Om, nom, and furthermore nom.

Starting this past January, every weekend I go out to visit Evil Twin et famille, I end up cooking something out of Julia Childs’ Mastering the Art of French Cooking. First was a roast pork that included the first gravy I had ever made from scratch.

All modesty aside, it was amazing.

Then on the Blue Man Group weekend, I made beef braised in beer. It was very good, although I wasn’t happy with the sauce. It needed to reduce more. It was delicious, but it wasn’t as delicious as it could (should?) have been. I will re-approach it eventually and do it better.

Last night was Fondue de Poulet à La Crème — chicken cooked in cream and onions.

Three cups of whipping cream.

Three cups of whipping cream.

Three cups of whipping cream.

Just sit back a moment and let your arteries contemplate that. If you hear a little *crik!* they’re probably just spontaneously hardening at the thought.

Now imagine all that lovely whipping cream, having spent half an hour as the braising liquid for chicken breasts with yellow onions, and a dash of white pepper, curry powder, salt and cognac, being cooked down in to a sauce. The flavor brightened by a bare dash of lemon juice, smoothed by the addition of a tablespoon or two of additional whipping cream, and then strained, leaving a bowl of smooth, off-white perfection.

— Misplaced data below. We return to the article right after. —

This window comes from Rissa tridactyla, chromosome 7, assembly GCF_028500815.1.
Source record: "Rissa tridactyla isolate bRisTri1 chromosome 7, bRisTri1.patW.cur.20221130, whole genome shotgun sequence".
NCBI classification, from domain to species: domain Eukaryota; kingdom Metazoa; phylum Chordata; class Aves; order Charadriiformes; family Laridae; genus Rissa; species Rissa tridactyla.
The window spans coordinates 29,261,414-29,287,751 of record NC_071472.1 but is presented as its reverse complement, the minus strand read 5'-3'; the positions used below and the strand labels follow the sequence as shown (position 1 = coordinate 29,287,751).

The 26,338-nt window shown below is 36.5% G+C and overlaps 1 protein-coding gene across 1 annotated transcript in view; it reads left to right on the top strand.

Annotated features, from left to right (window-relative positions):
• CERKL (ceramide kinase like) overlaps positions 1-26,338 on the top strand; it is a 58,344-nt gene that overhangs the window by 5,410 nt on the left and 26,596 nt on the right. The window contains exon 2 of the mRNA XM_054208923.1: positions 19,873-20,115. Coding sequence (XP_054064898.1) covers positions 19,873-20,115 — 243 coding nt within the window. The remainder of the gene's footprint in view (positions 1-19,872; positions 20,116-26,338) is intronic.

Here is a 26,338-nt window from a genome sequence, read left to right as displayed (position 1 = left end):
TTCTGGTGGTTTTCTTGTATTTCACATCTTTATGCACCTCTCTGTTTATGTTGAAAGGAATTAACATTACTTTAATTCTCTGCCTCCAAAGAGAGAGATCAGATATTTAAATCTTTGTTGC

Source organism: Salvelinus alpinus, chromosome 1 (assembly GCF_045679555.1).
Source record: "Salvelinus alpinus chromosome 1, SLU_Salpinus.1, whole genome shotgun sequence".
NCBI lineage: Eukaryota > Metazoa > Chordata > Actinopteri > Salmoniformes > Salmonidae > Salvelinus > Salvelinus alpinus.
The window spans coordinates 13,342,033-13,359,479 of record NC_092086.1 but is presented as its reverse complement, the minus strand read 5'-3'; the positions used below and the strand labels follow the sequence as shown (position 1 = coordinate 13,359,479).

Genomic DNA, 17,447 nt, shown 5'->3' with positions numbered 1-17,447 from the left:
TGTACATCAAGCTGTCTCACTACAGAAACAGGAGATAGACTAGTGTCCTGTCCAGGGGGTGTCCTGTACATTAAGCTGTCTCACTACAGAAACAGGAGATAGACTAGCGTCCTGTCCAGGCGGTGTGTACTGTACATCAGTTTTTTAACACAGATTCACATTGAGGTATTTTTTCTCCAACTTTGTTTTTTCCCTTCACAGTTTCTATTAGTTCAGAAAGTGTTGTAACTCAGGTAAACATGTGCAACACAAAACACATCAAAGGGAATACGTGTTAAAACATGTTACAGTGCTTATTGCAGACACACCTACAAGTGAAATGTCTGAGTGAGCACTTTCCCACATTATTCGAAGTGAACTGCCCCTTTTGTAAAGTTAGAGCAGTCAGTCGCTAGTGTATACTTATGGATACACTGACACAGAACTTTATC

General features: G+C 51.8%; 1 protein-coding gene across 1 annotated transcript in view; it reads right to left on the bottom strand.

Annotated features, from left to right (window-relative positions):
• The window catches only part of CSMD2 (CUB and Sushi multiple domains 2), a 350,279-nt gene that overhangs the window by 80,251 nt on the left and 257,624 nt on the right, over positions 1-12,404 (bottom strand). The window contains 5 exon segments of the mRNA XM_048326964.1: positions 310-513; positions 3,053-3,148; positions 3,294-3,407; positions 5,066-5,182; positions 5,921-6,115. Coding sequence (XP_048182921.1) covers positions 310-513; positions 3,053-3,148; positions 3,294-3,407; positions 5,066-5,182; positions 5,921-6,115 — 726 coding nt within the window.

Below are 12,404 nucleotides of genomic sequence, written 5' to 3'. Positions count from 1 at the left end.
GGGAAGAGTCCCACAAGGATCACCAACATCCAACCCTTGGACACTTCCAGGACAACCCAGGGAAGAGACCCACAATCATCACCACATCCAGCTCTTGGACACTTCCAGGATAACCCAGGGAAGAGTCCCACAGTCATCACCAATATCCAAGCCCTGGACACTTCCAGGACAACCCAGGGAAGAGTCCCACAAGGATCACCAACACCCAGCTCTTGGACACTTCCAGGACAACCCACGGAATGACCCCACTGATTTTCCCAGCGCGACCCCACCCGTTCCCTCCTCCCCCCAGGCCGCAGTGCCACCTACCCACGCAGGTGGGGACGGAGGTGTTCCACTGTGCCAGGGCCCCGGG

The whole was served atop the basic risotto recipe provided later in Mastering…, with a side of peas and carrots (more to provide a little color to the plate, which between the sauce and chicken and rice was otherwise very very white and off-white).

Suffice to say that as long as humans need to eat, Julia Child will be remembered and her books will remain in print. This was a fairly easy recipe, all things considered. Prep was fairly straightforward (next time I’ll cut the chicken chunks smaller, though), ingredients were nothing that the average kitchen wouldn’t already have for the most part–everyone’s got salt, pepper and curry powder, yes? Cognac was only one of several choices for deglazing–Calvados, white wine and dry vermouth were all suggested alternatives. Everyone’s got at least one of those, or can get a bottle nearby. The rest was whipping cream, yellow onions, and chicken. The recipe called only for ‘chicken, cut up’, but we went for chicken breast.

The great thing about cooking from Julia’s recipes is that once you look at them, the points at which one might vary, substitute or experiment without wrecking the whole thing are fairly obvious. It inspires a great deal of confidence, and Mastering… is written in a way that you really feel like Julia has your back.

I’ve been advised that scallops and lobster thermidor (not necessarily at the same time) are in my culinary future. I can’t say I’m looking forward to disassembling a lobster, but I think I can cope. Or I’ll fob off the disassembly on someone else so I can “concentrate on the cooking”. :D


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